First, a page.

Four aisles of emptiness, except for Lori who stacks the beans in sockless shoes and drives me crazy by not tying her hair back. When the bosses take her to the front of the store tills, to shout at her unkempt appearance, I get the urge to grab a nearby tin-opener and gouge out their eyes. Watching, hunched over frozen pies and pastries, I look at my managers and grind my teeth together to the drum solos of metal bands. Under weak eyebrows, I dream of removing the manager’s intestines around a winch whilst wearing a mask.
On a quiet Sunday, Lori beckons me upstairs. At the top of the landing I await her instructions but she beckons me to go further. There’s two ways to go, realistically. The warehouse or the canteen. The third way, another set of steps, is out of bounds. She’s halfway up already, demanding I follow.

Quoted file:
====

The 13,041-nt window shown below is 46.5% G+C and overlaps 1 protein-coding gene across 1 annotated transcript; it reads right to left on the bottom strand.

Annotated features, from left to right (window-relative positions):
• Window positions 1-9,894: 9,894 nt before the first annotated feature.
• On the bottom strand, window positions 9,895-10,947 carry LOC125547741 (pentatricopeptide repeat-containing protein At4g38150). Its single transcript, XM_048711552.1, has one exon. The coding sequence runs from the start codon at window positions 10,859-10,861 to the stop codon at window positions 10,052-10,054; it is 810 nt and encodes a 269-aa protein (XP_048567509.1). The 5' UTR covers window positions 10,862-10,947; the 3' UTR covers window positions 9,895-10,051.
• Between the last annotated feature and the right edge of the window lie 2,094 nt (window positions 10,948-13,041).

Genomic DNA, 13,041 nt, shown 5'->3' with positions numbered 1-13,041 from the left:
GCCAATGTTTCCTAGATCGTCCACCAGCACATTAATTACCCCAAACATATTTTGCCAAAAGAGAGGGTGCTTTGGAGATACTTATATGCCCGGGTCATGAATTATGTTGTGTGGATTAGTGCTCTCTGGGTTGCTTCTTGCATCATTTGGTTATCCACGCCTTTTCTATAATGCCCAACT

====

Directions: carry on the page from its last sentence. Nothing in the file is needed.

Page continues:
I creep up behind her. Lori is invincible so I get close, hoping her forcefield will envelope me, but I sense I am too close at times – like when I kiss her elbow.
Up to the abandoned offices, untouched in twenty years. Notepads and lunchboxes still sit on desks like gravestones. Everything is covered in dust, and yet no one ever comes up here – apparently. I ask her, and she says, it’s the dead cells of aliens, ghosts and memories. I’m not sure what I believe in less. Collecting dust on my fingertips, I drag them over my cheeks.